Benjamin Bellwald

After high school in Brig (Wallis, Southern Switzerland) I was eager to start my undergraduate studies at ETH Zürich (ETHZ). During my first three years in Zürich, I was educated in the different geologic and atmospheric processes of the earth system. I finished my Bachelor studies writing a Bachelor thesis in glaciology, entitled “Glacier variations and its implications on discharge of Lötschental, Southern Switzerland”. My aim was to reconstruct the glacier variations of the past 150 years and the implications of climatic parameters such as temperature, precipitation and evaporation on glacier ice melting and discharge. During my Master studies at ETHZ, I mainly focused on the broad field of sedimentology, geomorphology and paleoclimatology. My Master thesis was an excursion into the field of limnogeology (“Paleoseismologic implications of the sediment stragtigraphy in Lake Silvaplana, Engadine, Eastern Switzerland”). I had the chance to acquire seismic profiles and catching sediment cores of different alpine lakes. The results of the thesis presented for the first time a detailed paleoseismic event catalogue for the Engadine valley, which was a major step in modern seismic hazard evaluation for the area. After having graduated at ETHZ in geology and geochemistry I was working as teaching assistant at ETHZ, teaching students in the dynamic earth system in weekly exercises as well as during different excursions in the field. For a short time, I had a job as laboratory assistant for a PhD project at the Geological Institute of ETHZ. Afterwards, I worked as research assistant in different multibeam bathymetric surveys (Lake Geneva, Lake Constance) for University of Bern, conducting the data acquisition to obtain high-resolution digital elevation models of the lake floor.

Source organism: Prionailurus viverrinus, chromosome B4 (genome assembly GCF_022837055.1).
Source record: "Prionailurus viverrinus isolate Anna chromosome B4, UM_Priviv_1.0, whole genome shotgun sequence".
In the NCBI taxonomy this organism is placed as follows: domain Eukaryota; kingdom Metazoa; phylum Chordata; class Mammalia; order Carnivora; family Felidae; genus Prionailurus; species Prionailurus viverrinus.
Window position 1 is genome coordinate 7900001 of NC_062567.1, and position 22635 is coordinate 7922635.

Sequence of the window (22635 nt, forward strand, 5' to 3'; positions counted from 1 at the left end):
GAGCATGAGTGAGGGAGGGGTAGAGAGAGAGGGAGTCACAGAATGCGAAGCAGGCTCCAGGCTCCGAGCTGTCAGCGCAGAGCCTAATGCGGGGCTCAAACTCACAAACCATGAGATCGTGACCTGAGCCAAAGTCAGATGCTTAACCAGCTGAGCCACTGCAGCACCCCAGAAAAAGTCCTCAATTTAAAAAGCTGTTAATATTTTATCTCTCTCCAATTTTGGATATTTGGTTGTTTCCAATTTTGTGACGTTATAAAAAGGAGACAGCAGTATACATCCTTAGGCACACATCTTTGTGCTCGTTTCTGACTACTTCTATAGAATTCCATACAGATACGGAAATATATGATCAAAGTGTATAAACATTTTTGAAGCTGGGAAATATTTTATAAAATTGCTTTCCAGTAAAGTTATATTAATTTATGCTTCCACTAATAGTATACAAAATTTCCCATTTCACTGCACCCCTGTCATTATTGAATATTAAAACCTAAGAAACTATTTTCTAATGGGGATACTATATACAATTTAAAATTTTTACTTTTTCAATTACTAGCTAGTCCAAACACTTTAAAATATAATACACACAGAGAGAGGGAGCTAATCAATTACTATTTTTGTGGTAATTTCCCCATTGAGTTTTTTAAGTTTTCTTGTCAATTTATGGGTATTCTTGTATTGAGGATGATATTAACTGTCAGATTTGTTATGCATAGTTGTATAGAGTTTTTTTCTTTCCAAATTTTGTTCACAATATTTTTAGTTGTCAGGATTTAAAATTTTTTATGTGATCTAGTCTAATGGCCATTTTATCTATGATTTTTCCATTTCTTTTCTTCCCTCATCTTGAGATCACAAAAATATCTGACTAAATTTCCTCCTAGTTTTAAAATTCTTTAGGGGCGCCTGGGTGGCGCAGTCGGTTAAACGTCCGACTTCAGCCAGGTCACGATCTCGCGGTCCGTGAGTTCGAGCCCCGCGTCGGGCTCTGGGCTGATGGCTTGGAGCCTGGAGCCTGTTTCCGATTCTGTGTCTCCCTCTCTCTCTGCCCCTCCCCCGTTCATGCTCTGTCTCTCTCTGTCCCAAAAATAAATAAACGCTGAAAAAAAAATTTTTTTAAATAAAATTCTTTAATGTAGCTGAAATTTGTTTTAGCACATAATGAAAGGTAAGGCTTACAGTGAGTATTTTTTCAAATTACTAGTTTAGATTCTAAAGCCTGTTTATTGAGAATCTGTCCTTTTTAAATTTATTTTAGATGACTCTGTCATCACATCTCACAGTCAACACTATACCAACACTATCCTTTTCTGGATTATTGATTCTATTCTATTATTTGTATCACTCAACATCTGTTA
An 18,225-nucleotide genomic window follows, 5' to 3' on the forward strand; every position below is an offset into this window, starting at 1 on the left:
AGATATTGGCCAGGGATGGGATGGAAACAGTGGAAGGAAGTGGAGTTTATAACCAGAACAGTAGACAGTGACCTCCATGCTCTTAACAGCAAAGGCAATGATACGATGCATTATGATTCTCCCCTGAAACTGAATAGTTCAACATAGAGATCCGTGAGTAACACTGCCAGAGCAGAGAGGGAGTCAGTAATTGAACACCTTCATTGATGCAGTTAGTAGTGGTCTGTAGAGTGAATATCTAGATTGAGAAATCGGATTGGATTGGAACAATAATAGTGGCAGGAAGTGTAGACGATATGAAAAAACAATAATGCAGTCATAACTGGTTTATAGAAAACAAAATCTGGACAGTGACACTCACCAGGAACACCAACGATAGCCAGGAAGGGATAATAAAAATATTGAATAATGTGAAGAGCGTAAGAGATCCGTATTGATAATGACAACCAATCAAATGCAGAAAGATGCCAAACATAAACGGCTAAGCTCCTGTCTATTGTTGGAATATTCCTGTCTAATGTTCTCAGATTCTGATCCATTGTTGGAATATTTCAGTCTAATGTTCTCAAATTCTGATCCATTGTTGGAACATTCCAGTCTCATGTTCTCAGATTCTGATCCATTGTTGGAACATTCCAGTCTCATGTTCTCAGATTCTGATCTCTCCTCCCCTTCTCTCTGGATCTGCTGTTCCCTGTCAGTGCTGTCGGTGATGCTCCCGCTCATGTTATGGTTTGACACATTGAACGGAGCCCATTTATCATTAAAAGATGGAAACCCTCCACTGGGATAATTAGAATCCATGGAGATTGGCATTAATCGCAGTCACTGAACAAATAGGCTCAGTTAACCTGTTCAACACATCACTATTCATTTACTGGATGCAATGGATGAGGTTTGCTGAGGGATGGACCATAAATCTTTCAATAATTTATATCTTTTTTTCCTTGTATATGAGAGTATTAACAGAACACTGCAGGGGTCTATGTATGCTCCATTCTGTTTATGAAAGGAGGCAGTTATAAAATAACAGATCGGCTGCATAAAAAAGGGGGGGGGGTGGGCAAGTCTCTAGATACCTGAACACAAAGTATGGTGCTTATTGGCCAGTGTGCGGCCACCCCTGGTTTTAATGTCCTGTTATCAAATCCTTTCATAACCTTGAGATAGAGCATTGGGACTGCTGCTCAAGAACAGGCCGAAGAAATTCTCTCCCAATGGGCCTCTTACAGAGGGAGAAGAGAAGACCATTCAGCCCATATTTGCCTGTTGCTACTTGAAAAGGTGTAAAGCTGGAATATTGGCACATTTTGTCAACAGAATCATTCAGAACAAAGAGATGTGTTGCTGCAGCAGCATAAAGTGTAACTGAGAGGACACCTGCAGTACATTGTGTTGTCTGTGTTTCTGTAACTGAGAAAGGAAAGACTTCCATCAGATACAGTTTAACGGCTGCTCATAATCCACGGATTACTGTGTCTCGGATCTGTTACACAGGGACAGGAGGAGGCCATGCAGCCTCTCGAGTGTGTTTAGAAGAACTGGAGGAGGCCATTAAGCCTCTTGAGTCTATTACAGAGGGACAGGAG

In summer 2013, I decided to do a PhD in Marine Geology and Geophysics at University of Bergen. My PhD study on “Slides in Glacigenic Settings: From Fjords to Deep Sea” focuses on the character, the failure pattern and possible triggering mechanisms of mass movements. The study area in this project is the North Atlantic ocean, comprising the Norwegian margin, the eastern Greenland margin, the western Barents Sea margin, the western Svalbard margin and adjacent fjord systems, and the work involves interpretation and analyses of 2D and 3D seismic data, TOPAS high-resolution seismic profiles, bathymetric records and sediment cores.

The PhD study is separated into three projects:

  1. An overview study on submarine slides in the North Atlantic and in adjacent fjord systems
  2. A case study on mass movements in the Hardangerfjorden system
  3. A study on triggering mechanisms of mass movements and preconditions to slope failure, in which slide modeling is to be included

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